Stroke of luck

Francois Thimothee receiving medical treatment - Caribbean National Weekly News

Eighty-one-year-old Haitian Francois Thimothee knows all too well the challenge of being in a country where healthcare is in poor condition.

On the morning of June 26, while preparing for church, Thimothee found himself lying on his bathroom floor unable to move and feeling as if he was slammed against the wall.

“Do you remember Hulk Hogan?” Francois asked his daughter as she caressed his face and fought back tears. She was relieved to find him alive and coherent at a local private hospital.

Daughter rushes to father’s side

 Thimothee’s daughter flew in from South Florida last Monday on the only flight to Cap-Haitian, Haiti where he lives. Her father had suffered what appeared to be a stroke. Unable to move his entire left side or speak clearly, the left side of his faced drooped.

“Time is brain” is a common phrase used in the American health care system to emphasize the importance of getting immediate treatment when symptoms of a stroke appear.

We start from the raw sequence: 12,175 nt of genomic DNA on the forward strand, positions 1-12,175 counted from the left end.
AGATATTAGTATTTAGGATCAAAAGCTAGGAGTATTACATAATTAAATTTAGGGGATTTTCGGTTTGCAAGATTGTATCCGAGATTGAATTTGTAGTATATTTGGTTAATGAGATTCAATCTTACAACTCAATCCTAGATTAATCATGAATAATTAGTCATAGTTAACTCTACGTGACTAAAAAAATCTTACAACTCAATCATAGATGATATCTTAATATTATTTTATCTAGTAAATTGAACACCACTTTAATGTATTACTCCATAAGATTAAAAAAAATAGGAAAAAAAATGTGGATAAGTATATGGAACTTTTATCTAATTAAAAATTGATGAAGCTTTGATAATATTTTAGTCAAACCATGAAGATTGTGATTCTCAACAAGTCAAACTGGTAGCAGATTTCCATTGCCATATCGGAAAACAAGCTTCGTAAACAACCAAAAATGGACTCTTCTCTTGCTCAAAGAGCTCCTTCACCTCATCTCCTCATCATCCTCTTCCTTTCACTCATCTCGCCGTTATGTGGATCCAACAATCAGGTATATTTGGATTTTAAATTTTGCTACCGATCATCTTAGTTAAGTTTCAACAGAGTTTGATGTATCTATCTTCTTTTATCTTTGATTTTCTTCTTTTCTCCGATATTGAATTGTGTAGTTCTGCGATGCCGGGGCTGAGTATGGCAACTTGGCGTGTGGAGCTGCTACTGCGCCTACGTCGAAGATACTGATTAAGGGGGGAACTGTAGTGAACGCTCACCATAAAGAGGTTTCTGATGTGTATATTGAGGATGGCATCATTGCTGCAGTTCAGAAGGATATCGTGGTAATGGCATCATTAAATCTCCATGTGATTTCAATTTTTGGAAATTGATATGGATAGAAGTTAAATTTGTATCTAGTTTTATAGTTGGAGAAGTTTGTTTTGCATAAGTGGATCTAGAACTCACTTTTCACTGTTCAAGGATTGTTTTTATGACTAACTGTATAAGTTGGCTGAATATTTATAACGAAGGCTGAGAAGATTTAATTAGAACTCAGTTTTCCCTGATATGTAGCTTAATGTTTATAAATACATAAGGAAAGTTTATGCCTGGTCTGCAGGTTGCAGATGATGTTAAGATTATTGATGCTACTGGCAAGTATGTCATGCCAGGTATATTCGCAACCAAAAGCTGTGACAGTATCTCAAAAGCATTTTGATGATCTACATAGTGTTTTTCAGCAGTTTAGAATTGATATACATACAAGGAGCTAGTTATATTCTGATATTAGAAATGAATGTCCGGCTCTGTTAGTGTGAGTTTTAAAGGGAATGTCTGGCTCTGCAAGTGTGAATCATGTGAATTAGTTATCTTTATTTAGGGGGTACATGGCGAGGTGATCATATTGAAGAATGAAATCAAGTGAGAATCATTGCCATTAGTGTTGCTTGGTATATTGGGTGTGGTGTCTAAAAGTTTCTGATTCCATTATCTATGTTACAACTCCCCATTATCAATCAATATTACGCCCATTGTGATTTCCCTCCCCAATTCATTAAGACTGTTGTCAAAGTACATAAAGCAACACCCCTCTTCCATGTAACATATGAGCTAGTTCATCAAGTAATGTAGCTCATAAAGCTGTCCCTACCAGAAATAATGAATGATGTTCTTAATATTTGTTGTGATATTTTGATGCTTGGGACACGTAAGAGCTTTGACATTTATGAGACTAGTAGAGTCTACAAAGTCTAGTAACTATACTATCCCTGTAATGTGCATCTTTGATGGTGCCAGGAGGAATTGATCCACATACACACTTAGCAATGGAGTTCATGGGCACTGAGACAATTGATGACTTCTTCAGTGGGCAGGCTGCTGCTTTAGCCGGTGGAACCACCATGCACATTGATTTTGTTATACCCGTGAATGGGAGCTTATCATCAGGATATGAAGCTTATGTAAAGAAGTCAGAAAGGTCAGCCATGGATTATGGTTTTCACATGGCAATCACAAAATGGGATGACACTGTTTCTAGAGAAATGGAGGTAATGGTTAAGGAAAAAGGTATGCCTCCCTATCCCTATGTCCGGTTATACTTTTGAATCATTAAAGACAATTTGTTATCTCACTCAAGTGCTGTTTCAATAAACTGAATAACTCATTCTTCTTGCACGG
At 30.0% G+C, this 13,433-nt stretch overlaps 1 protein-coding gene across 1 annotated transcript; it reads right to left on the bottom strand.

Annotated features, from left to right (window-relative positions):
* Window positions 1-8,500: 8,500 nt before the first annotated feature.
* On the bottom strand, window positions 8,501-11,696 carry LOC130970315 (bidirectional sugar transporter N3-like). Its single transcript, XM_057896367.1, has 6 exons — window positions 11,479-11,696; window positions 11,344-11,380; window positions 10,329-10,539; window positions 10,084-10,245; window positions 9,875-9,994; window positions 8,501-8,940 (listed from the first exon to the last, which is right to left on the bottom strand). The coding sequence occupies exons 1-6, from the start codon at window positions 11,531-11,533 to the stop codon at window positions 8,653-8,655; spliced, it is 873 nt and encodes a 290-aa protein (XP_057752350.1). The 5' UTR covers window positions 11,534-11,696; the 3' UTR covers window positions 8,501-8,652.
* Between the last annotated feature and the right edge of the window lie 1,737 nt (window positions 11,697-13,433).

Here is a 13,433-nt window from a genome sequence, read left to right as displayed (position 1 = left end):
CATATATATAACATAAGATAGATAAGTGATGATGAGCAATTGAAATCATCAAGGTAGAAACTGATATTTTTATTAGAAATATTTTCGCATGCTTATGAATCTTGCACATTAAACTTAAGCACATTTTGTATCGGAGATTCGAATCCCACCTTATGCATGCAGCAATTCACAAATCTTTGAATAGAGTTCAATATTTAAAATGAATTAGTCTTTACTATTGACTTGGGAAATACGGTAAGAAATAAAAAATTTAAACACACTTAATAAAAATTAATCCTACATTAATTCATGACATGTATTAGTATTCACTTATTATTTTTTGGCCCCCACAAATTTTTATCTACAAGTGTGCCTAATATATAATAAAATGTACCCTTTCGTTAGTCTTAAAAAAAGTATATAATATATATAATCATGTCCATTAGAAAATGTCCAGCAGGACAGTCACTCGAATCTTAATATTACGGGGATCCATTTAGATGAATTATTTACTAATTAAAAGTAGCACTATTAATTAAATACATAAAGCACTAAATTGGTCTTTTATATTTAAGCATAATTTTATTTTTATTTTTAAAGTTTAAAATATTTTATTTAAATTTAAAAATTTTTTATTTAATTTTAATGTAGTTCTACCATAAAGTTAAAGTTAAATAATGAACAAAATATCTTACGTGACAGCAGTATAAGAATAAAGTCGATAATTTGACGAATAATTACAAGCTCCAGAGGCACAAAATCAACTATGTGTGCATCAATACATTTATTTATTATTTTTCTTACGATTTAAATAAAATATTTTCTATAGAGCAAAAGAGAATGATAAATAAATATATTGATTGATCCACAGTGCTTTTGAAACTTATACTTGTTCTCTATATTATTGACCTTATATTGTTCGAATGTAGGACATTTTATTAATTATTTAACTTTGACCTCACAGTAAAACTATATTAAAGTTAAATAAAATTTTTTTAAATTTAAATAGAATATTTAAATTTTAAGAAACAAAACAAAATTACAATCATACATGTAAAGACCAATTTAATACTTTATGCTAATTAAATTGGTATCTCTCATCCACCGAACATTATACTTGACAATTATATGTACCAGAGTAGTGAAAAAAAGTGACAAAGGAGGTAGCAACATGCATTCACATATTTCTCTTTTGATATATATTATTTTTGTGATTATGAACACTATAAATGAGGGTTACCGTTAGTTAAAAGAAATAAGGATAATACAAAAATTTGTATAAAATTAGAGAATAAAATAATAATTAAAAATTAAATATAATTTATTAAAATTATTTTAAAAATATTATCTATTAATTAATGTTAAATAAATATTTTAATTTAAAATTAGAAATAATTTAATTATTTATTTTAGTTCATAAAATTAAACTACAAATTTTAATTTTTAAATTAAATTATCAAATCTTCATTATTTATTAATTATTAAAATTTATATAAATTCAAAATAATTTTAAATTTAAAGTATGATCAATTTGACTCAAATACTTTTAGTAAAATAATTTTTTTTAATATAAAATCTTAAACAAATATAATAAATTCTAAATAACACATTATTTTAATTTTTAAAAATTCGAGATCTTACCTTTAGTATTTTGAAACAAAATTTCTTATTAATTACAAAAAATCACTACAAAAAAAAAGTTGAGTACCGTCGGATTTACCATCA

With no emergency system in place, Thimothee was driven by neighbors to a private Haitian hospital about 20 minutes away.

Inadequacies of Haitian hospital

At the hospital, there was no diagnostic imaging machinery and no emergency system in place such as a ventilator or crash cart. The hospital was not prepared for such a case.

The only CT Scan (Computerized Tomography) machine available was a seven-hour drive away, making the odds of surviving less than favorable. There was no way to confirm, determine the type of stroke or means of treatment.

Rushed to South Florida hospital

Being in Haiti at the time was an absolute predicament for Francois Thimothee. Fortunately, he’s is a US citizen who lived in Brooklyn, New York for 40 years. He was able to travel to South Florida with his daughter, a Certified Critical Care Registered Nurse. They immediately traveled to Stroke and Level 2 Trauma Center at Broward Health North in Pompano Beach

The fast and efficient care at this facility saved Thimothee’s life. The owner of Belsieda, a nine-room “bed and breakfast” in Cap-Haitian, he is concerned about the inadequate medical system in his country.

“I pray that the leaders of Haiti consider that this can also happen to them and make health care an urgent issue on their agenda,” he said.

Copyright 2017 – Caribbean National Weekly News

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